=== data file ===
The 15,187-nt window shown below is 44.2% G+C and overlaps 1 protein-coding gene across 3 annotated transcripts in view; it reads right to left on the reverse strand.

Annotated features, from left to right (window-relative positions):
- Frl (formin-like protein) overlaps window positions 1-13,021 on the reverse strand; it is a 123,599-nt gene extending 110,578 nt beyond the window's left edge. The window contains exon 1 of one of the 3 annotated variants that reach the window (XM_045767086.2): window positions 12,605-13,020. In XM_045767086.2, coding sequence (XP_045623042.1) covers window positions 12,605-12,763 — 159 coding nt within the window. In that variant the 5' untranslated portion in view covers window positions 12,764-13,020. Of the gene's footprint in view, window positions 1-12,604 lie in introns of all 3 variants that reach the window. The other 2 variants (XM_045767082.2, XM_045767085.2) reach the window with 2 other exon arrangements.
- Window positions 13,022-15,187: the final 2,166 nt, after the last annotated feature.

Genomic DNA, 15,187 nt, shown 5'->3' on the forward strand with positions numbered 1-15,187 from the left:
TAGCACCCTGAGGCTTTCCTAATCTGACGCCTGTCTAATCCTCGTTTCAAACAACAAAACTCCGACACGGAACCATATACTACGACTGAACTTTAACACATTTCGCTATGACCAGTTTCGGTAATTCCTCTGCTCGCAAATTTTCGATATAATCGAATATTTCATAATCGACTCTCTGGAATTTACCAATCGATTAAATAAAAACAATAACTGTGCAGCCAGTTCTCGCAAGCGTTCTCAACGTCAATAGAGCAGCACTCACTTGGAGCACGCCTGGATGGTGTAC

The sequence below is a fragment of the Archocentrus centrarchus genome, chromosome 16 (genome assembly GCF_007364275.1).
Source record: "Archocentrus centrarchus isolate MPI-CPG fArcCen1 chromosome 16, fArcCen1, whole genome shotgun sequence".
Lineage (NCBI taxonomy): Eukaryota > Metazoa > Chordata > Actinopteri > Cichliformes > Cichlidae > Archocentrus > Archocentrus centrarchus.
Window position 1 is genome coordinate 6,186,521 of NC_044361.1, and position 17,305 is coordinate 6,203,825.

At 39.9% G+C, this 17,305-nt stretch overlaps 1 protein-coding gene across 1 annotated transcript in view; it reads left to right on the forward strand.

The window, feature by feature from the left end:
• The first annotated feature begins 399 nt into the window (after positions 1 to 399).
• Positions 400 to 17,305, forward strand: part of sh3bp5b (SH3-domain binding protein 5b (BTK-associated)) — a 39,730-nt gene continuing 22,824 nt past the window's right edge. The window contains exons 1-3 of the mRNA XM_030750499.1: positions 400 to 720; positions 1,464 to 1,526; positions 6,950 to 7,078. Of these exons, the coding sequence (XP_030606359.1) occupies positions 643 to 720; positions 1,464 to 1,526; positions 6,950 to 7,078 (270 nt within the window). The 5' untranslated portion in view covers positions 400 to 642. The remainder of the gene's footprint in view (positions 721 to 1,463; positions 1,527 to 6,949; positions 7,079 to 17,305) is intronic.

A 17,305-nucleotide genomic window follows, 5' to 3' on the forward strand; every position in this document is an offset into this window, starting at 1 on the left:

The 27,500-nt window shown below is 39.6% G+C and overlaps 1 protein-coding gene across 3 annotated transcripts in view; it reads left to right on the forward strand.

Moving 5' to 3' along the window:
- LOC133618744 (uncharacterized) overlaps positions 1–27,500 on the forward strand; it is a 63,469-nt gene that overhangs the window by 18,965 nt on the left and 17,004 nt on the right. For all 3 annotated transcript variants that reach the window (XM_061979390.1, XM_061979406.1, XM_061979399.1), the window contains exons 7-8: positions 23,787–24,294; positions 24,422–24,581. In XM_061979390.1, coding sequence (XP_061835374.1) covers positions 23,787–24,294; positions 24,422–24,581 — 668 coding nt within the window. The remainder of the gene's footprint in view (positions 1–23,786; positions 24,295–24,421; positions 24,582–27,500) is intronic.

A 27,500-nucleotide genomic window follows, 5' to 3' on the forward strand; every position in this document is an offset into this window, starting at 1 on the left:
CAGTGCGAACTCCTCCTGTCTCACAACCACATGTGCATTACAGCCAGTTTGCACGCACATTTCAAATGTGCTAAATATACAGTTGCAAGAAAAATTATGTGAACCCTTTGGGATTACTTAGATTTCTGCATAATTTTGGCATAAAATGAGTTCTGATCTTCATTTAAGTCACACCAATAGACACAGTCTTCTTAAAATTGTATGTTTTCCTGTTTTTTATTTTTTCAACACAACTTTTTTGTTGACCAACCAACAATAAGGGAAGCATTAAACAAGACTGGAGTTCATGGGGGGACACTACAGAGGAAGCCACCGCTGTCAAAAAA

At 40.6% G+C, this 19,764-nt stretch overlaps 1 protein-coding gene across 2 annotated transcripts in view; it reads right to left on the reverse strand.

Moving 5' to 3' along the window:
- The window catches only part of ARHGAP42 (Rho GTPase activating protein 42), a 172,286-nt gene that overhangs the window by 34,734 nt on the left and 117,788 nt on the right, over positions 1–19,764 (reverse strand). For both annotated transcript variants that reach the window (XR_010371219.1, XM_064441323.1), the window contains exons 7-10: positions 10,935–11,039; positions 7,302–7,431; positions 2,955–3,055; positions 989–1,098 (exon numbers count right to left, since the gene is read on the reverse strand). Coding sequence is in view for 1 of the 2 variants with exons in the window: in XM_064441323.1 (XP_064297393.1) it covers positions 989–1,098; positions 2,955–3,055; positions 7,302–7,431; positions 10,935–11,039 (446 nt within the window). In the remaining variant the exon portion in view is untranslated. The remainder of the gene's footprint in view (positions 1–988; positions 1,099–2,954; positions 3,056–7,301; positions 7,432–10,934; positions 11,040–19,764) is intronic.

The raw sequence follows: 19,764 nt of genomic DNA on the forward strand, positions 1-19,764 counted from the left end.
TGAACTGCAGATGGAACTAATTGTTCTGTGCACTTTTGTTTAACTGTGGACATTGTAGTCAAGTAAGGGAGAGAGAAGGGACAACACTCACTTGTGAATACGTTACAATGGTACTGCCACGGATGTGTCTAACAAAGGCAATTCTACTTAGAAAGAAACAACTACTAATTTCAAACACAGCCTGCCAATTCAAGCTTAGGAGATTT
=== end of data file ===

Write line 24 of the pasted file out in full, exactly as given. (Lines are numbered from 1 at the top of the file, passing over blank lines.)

The raw sequence follows: 19,764 nt of genomic DNA on the forward strand, positions 1-19,764 counted from the left end.